There's no doubt that money can be made by owning shares of unprofitable businesses. For example, although software-as-a-service business Salesforce.com lost money for years while it grew recurring revenue, if you held shares since 2005, you'd have done very well indeed. But while the successes are well known, investors should not ignore the very many unprofitable companies that simply burn through all their cash and collapse.
Given this risk, we thought we'd take a look at whether Monument Mining (CVE:MMY) shareholders should be worried about its cash burn. For the purpose of this article, we'll define cash burn as the amount of cash the company is spending each year to fund its growth (also called its negative free cash flow). Let's start with an examination of the business' cash, relative to its cash burn.
How Long Is Monument Mining's Cash Runway?
You can calculate a company's cash runway by dividing the amount of cash it has by the rate at which it is spending that cash. In March 2020, Monument Mining had US$10m in cash, and was debt-free. In the last year, its cash burn was US$1.2m. So it had a cash runway of about 8.6 years from March 2020. While this is only one measure of its cash burn situation, it certainly gives us the impression that holders have nothing to worry about. The image below shows how its cash balance has been changing over the last few years.
How Well Is Monument Mining Growing?
Monument Mining managed to reduce its cash burn by 88% over the last twelve months, which is extremely promising, when it comes to considering its need for cash. This reduction was no doubt supported by its strong revenue growth of 54% in the same period. Overall, we'd say its growth is rather impressive. In reality, this article only makes a short study of the company's growth data. This graph of historic revenue growth shows how Monument Mining is building its business over time.
How Hard Would It Be For Monument Mining To Raise More Cash For Growth?
There's no doubt Monument Mining seems to be in a fairly good position, when it comes to managing its cash burn, but even if it's only hypothetical, it's always worth asking how easily it could raise more money to fund growth. Companies can raise capital through either debt or equity. Many companies end up issuing new shares to fund future growth. By looking at a company's cash burn relative to its market capitalisation, we gain insight on how much shareholders would be diluted if the company needed to raise enough cash to cover another year's cash burn.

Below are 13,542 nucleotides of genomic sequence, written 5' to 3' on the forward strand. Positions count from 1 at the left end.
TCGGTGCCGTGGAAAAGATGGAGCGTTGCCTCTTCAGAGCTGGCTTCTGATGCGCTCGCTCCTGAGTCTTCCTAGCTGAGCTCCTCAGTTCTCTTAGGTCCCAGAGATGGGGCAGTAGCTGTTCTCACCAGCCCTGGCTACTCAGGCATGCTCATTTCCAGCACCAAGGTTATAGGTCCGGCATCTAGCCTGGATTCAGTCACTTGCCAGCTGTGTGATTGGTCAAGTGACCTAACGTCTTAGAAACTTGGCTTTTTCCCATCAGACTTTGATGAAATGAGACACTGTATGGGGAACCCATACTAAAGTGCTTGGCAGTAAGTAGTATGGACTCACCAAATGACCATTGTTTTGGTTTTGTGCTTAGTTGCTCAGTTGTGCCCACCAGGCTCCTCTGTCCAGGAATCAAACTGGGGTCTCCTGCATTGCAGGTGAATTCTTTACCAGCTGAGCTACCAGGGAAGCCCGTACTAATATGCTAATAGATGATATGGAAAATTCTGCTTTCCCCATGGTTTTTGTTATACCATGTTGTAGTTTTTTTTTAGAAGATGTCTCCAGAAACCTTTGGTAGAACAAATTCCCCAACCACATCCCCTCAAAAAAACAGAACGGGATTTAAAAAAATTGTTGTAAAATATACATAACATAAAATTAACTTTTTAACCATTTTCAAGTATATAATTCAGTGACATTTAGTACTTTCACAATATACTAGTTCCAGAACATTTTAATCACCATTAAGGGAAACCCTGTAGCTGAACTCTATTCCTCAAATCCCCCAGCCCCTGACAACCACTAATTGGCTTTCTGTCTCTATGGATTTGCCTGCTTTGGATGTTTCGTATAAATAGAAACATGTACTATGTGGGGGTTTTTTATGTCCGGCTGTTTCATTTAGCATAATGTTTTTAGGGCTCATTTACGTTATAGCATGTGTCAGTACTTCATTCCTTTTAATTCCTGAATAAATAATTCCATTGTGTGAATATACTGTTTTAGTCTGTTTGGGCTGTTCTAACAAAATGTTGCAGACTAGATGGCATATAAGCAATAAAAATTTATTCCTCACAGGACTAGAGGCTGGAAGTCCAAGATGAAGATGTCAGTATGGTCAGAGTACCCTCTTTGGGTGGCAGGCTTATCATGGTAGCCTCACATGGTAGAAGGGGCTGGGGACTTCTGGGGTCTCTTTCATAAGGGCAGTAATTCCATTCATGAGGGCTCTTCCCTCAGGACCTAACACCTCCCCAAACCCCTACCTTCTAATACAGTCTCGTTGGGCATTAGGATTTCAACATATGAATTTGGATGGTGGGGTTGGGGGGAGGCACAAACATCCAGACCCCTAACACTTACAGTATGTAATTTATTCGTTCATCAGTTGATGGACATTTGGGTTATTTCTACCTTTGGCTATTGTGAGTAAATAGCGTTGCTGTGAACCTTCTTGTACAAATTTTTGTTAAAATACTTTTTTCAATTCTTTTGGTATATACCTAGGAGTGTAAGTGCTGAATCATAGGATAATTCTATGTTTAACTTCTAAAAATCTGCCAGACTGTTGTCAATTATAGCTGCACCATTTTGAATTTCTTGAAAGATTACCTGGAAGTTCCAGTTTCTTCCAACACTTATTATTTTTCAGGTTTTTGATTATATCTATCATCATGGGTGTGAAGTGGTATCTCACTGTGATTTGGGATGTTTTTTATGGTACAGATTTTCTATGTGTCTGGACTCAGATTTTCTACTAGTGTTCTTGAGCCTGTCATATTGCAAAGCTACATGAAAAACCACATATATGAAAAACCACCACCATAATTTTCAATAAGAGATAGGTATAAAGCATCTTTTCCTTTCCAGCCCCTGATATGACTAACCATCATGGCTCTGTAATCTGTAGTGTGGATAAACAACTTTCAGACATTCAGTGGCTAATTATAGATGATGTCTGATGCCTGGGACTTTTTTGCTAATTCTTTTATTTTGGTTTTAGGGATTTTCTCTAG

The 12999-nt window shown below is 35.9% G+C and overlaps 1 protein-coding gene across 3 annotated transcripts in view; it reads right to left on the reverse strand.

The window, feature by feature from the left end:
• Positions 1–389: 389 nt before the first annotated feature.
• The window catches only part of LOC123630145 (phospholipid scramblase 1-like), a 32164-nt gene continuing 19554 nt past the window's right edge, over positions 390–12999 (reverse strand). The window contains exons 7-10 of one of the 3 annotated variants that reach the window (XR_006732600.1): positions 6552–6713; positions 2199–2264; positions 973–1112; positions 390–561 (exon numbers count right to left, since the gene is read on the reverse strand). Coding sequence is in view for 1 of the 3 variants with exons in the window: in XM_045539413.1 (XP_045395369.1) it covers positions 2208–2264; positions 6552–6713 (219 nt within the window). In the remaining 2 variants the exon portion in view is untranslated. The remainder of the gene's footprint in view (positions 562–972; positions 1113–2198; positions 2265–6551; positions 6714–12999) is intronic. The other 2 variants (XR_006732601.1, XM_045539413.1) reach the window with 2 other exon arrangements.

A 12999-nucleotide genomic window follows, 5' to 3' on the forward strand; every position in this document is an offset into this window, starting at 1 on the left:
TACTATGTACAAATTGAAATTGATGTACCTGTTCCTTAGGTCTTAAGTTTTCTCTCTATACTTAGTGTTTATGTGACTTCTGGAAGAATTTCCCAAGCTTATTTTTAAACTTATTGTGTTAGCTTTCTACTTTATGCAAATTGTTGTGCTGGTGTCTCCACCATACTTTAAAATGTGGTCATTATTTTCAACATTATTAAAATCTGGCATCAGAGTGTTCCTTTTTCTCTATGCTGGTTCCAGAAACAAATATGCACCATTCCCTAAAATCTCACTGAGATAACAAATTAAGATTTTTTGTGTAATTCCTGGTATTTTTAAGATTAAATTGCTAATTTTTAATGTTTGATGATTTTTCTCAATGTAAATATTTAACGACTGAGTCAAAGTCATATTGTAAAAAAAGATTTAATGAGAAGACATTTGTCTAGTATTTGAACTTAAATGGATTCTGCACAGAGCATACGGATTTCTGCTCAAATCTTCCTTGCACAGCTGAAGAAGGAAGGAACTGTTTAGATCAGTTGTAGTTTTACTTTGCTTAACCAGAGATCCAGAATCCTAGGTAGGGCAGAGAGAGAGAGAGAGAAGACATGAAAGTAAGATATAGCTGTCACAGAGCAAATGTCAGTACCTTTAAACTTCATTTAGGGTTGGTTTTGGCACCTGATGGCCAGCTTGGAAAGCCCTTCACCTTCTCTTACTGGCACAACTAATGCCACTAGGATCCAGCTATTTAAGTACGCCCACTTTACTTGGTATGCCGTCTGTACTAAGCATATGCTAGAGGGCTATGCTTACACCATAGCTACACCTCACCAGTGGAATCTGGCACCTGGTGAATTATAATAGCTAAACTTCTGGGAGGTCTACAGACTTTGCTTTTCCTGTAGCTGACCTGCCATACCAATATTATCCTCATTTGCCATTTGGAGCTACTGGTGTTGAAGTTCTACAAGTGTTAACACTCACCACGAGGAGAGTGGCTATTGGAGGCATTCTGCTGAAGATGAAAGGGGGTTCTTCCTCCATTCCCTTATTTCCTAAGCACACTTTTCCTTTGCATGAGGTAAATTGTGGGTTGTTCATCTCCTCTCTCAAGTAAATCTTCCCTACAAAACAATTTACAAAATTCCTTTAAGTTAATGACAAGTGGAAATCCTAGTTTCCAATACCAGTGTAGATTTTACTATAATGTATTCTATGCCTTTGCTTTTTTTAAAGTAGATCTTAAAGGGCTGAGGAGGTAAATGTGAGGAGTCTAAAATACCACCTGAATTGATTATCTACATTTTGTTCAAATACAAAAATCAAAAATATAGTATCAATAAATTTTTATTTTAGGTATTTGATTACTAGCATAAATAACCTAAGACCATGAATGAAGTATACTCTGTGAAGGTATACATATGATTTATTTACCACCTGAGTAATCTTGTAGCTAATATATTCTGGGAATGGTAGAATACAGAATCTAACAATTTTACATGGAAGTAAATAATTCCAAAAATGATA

Monument Mining's cash burn of US$1.2m is about 6.0% of its US$20m market capitalisation. That's a low proportion, so we figure the company would be able to raise more cash to fund growth, with a little dilution, or even to simply borrow some money.
How Risky Is Monument Mining's Cash Burn Situation?
It may already be apparent to you that we're relatively comfortable with the way Monument Mining is burning through its cash. In particular, we think its cash burn reduction stands out as evidence that the company is well on top of its spending. And even its cash burn relative to its market cap was very encouraging. After considering a range of factors in this article, we're pretty relaxed about its cash burn, since the company seems to be in a good position to continue to fund its growth. On another note, we conducted an in-depth investigation of the company, and identified 3 warning signs for Monument Mining (1 shouldn't be ignored!) that you should be aware of before investing here.
Of course Monument Mining may not be the best stock to buy. So you may wish to see this free collection of companies boasting high return on equity, or this list of stocks that insiders are buying.
This article by Simply Wall St is general in nature. It does not constitute a recommendation to buy or sell any stock, and does not take account of your objectives, or your financial situation. We aim to bring you long-term focused analysis driven by fundamental data. Note that our analysis may not factor in the latest price-sensitive company announcements or qualitative material. Simply Wall St has no position in any stocks mentioned.
Have feedback on this article? Concerned about the content? Get in touch with us directly. Alternatively, email firstname.lastname@example.org.